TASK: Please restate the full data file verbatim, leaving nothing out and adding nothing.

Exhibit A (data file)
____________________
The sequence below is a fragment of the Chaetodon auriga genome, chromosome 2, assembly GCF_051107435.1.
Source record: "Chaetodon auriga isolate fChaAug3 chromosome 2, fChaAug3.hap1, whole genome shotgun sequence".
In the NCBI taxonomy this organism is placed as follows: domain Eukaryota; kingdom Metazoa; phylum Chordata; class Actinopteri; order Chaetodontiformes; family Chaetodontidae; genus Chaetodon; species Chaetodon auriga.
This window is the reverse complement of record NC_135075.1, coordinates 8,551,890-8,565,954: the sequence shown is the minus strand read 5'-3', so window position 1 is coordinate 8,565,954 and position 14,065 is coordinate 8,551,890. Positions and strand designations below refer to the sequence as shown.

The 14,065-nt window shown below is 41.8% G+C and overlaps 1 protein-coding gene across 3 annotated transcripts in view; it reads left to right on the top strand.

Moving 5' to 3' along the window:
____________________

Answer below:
The sequence below is a fragment of the Chaetodon auriga genome, chromosome 2, assembly GCF_051107435.1.
Source record: "Chaetodon auriga isolate fChaAug3 chromosome 2, fChaAug3.hap1, whole genome shotgun sequence".
In the NCBI taxonomy this organism is placed as follows: domain Eukaryota; kingdom Metazoa; phylum Chordata; class Actinopteri; order Chaetodontiformes; family Chaetodontidae; genus Chaetodon; species Chaetodon auriga.
This window is the reverse complement of record NC_135075.1, coordinates 8,551,890-8,565,954: the sequence shown is the minus strand read 5'-3', so window position 1 is coordinate 8,565,954 and position 14,065 is coordinate 8,551,890. Positions and strand designations below refer to the sequence as shown.

The 14,065-nt window shown below is 41.8% G+C and overlaps 1 protein-coding gene across 3 annotated transcripts in view; it reads left to right on the top strand.

Moving 5' to 3' along the window: